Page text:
For one-photon QWs, we used 11 superconducting qubits by turning Q12 off (see supplementary materials). With 11 superconducting qubits initialized at their idle points, we prepared the localized state using an X gate with Gaussian-enveloped microwave pulses (24) on the target superconducting qubit (Fig. 1E). Then, all qubits are biased to the working point (4.88 GHz) using the Z pulses, for the quench dynamics with a time t. After turning off the Z pulses to tune the qubits back to their idle points, the single-photon density distribution pj(t)=n^j can be read out simultaneously for all the qubits using a single transmission line coupled to each qubit’s readout resonator (25). The density distributions of single-photon QWs are obtained by averaging 1000 repeated single-shot measurements for the initially centrally localized, leftmost-localized, and rightmost-localized states (Fig. 2, A to C, compared with the numerical simulations, Fig. 2, D to F, respectively). To study the high coherence generated in the QWs, we investigated the fidelity F(t)=j=111pj(t)qj(t) for the measured and theoretical probability distributions pj(t) and qj(t) (Fig. 3A). The high fidelity (greater than 90% within 100 ns) indicates that our experimental results are consistent with the theoretical predictions within the decoherence time (see also the comparisons in the supplementary materials). For the propagation of one photon starting from the central qubit, the single-qubit von Neumann entropy, S=Tr(ρlogρ), where ρ is the density matrix, is measured by performing full tomography measurements on a single qubit (Fig. 3B), which reveals the spread of information and the nonlocal correlations with other qubits.

Fig. 2 QWs of a single photon in a 1D array of 11 superconducting qubits (from Q1 to Q11).

(A to F) The time evolution of the density distribution n^j of the quench after the initially localized state by placing one microwave photon into the central qubit 6 (A), the leftmost qubit 1 (B), and the rightmost qubit 11 (C), compared with the numerical simulations (D), (E), and (F), respectively. Eleven superconducting qubits are used to allow a symmetric propagation in (A).

Fig. 3 Propagation of quantum information in the QWs of a single photon with a 1D array of 11 superconducting qubits (from Q1 to Q11).

(A) The fidelity for the measured and theoretical probability distributions with respect to the centrally localized (blue circles), leftmost-localized (red squares), and rightmost-localized (yellow diamonds) initial states, respectively. (B) The time evolution of the single-qubit von Neumann entropy S. (C) Lieb-Robinson (LR) bounds [shaded forbidden areas with boundaries given by Id(4gt), color matched for different qubits] capture most of the signal of the density spreading (from 7 to 11). Solid curves are for the Gaussian fitting analyses of the wavefronts of the density. (D) The time evolution of the averaged two-qubit correlation function C¯d(t) versus the distance d between two qubits. (E) Propagation of entanglement (concurrence) between pairs of qubits located symmetrically around the central qubit 6. The second and third wavefronts that are due to the quantum interference and reflection of the photon are clearly shown.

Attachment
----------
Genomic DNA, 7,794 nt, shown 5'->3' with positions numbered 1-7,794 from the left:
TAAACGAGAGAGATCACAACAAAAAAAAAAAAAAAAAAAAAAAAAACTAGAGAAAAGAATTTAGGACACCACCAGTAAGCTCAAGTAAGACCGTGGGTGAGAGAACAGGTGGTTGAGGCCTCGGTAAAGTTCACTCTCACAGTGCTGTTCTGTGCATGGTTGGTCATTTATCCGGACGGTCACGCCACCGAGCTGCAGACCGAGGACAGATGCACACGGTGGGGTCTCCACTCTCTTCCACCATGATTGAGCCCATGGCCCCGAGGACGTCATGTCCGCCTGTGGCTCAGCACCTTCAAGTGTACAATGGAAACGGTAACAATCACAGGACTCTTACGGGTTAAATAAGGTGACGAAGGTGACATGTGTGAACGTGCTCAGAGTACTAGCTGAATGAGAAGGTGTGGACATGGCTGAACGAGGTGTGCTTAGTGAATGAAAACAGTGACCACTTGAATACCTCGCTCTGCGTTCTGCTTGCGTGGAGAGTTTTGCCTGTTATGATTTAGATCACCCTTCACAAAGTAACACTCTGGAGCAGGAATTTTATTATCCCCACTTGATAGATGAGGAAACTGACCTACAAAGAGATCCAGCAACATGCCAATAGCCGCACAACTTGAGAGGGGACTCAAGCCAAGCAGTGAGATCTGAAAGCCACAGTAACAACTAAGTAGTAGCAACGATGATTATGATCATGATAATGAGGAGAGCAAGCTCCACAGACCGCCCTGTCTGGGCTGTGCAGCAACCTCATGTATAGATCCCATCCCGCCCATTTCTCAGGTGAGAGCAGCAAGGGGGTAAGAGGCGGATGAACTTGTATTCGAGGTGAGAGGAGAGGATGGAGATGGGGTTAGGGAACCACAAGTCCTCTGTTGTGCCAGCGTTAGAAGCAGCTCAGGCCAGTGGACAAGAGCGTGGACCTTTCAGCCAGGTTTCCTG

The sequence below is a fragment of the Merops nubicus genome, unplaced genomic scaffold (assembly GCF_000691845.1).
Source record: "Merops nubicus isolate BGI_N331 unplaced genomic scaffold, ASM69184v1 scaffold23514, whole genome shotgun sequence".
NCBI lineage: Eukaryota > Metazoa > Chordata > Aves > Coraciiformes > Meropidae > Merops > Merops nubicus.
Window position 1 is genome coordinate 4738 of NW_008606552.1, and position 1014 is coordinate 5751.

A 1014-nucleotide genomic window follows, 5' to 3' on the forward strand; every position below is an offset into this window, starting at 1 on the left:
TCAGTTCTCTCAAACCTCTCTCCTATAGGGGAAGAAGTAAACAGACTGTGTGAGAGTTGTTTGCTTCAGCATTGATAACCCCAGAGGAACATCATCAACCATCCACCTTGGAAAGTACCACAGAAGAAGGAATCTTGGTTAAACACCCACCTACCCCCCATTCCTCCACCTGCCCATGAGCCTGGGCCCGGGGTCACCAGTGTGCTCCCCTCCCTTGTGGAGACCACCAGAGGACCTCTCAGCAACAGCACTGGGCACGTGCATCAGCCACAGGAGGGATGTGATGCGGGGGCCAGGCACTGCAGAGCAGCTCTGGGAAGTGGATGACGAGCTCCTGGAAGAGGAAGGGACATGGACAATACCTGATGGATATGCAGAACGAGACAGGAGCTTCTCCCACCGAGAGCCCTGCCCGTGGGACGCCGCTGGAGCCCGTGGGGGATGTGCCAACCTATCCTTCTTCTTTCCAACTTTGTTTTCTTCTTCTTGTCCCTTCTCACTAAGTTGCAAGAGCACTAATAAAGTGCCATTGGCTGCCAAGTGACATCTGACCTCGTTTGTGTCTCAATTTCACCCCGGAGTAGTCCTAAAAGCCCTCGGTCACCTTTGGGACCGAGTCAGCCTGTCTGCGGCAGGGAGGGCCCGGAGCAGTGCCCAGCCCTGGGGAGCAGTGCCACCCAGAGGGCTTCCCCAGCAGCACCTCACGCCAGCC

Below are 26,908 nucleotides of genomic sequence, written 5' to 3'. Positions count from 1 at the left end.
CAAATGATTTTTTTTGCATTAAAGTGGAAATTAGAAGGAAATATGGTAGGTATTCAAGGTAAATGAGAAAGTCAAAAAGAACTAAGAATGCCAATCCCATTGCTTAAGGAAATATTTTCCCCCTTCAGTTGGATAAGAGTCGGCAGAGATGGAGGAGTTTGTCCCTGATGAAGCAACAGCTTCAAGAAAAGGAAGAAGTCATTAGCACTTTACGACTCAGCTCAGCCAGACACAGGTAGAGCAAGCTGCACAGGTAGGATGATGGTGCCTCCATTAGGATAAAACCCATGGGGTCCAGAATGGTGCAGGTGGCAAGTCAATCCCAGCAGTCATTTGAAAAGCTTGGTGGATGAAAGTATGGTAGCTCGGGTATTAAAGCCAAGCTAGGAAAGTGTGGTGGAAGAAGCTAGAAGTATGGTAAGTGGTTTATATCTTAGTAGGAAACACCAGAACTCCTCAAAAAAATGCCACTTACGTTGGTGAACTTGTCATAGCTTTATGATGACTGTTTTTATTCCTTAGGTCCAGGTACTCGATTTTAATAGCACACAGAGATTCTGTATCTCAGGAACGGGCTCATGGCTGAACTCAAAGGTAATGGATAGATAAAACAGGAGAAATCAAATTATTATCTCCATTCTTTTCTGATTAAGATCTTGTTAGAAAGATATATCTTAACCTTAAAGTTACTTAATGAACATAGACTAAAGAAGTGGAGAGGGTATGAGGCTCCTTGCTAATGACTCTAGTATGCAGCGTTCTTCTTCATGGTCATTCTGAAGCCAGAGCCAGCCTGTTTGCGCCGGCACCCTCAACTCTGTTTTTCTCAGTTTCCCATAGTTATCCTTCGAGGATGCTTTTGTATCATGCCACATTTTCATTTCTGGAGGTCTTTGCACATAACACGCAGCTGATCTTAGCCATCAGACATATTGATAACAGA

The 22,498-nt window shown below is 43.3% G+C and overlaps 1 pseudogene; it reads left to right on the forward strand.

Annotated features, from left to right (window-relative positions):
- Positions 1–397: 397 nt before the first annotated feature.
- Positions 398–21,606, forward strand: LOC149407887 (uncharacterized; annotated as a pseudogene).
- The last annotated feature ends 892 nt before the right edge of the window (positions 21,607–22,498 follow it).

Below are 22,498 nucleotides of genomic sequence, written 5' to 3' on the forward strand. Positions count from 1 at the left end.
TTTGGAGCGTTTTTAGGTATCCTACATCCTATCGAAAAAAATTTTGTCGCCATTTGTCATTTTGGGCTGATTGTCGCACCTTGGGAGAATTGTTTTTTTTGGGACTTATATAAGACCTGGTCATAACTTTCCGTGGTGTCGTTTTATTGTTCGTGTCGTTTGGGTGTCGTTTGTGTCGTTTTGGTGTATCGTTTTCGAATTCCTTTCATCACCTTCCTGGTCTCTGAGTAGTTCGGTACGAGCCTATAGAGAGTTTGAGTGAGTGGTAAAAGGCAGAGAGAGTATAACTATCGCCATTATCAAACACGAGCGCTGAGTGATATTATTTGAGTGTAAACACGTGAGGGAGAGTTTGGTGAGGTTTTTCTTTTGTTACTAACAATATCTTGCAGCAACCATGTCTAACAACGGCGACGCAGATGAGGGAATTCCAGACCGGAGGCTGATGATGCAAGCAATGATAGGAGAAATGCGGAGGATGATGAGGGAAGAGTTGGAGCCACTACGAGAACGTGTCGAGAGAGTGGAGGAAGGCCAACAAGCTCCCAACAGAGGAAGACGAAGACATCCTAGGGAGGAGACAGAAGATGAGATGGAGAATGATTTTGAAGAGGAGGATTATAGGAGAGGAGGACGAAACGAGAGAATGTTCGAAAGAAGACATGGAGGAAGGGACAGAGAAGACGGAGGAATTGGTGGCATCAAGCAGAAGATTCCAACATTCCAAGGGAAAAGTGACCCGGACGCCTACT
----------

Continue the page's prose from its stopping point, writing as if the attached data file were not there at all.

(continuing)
Furthermore, to observe the time evolution of nonlocal correlations, we implemented full tomography measurements on all reduced two-qubit states. We first consider the two-site correlation function Cij(t)=σ^izσ^jzσ^izσ^jz with σ^jz|0j0||1j1| and plot the time evolution of the averaged correlation function C¯d(t)(11d)1j=111dCj,j+d(t) (Fig. 3D), where d is the distance between two qubits, which also reveals the light cone–like spread of correlations (18, 26). Here, σ^α with α=x,y,z are Pauli matrices on the |0 and |1 subspace. Figure 3E shows the entanglement propagation of two qubits located symmetrically around the central qubit. The entanglement measure of a mixed state ρ of two qubits used here is the concurrence (27)E(ρ)=max{0,λ1λ2λ3λ4}(2)where λ1,...,λ4 are eigenvalues listed in decreasing order of the Hermitian matrix R=(ρ12ρ˜ρ12)12, with ρ˜=(σ^yσ^y)ρ*(σ^yσ^y) being the spin-flipped state of ρ. In contrast to classical random walks, the quantum dynamics with diffusive expansion of equal pairs of Gaussian-distribution waves, together with entanglement propagation, can be described by the coherent interference of quasiparticle modes of the collective behavior of the system (18).

Because longer-range interactions in our system can be neglected, compared with the nearest-neighbor ones, the propagation speed of quantum information is limited by the maximal group speed vgmax, known as the Lieb-Robinson bound (17). It exhibits a linear light cone with exponentially decaying tails analogous to the causal light cones arising in relativistic theories, which has been previously observed in different physical systems (18, 26, 28). For only nearest-neighbor interactions, the photon density propagation, after a local excitation at the j-th qubit, has a tighter bound n^iId(4gt) (29), where Id(x) is the modified Bessel function of the first kind, g=max(Jj,j+1), and d=|ij|. In Fig. 3C, we compare the waves of density distributions of qubits from Q7 to Q11 with the upper bounds Id(4gt) corresponding to shaded forbidden areas, showing that the nearest-neighbor cases can be well captured by the Lieb-Robinson bounds. The maximum propagation velocity, the linear fitting analyses of the group speeds of the concurrence, von Neumann entropy, and density distributions are shown in the supplementary materials.